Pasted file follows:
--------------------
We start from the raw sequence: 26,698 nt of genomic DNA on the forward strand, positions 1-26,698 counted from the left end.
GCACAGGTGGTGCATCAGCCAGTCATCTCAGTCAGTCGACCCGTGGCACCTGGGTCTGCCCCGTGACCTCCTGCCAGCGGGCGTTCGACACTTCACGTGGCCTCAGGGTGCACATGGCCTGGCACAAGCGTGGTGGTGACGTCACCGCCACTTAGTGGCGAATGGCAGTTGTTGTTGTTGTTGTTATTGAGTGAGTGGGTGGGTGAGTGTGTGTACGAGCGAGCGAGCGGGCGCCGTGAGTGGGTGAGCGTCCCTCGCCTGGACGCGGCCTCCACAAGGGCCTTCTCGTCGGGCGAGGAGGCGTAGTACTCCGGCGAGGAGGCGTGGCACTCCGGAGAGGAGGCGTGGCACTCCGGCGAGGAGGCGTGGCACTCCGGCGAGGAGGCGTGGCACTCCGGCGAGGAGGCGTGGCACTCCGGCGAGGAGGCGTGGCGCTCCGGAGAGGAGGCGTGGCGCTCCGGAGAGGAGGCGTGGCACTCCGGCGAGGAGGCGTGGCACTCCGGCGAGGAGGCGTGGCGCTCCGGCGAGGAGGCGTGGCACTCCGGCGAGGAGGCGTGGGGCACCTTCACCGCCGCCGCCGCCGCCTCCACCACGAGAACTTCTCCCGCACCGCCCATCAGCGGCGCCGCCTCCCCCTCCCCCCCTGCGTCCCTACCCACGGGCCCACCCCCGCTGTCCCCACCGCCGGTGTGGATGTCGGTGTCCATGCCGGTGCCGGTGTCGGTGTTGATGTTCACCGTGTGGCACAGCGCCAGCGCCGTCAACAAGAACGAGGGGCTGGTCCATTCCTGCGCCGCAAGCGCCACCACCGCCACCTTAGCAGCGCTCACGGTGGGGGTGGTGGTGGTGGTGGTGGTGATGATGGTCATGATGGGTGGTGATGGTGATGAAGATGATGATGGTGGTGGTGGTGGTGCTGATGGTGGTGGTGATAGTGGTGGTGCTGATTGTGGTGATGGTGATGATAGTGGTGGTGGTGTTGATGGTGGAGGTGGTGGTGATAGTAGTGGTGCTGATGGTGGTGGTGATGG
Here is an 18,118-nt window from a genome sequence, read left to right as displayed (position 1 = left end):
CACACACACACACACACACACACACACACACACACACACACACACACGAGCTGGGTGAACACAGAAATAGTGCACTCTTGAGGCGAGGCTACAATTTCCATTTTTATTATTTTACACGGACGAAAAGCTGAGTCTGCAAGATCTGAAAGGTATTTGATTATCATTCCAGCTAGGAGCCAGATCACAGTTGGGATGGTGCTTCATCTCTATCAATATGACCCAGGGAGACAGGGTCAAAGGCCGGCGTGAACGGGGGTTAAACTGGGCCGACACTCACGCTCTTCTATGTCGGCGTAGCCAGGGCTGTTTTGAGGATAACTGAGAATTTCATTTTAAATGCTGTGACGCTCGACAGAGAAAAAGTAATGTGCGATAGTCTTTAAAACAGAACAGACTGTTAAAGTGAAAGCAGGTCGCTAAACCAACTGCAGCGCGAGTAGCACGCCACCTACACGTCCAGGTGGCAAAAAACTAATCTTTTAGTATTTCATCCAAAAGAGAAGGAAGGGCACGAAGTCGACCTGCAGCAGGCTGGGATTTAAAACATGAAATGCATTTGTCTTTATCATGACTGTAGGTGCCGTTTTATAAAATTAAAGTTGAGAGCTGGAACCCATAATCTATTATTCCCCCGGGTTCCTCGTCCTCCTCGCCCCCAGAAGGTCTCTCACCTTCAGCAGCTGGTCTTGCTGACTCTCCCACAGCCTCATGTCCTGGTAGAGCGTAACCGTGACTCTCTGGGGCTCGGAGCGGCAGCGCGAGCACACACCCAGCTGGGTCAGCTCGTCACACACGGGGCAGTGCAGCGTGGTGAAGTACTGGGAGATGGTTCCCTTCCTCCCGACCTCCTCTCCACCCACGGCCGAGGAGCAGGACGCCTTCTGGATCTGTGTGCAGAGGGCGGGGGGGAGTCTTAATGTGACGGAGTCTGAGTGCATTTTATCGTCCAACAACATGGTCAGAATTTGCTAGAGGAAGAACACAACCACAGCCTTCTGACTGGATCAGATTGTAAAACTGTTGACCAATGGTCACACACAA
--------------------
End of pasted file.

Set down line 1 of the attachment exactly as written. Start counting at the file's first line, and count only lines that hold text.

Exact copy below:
We start from the raw sequence: 26,698 nt of genomic DNA on the forward strand, positions 1-26,698 counted from the left end.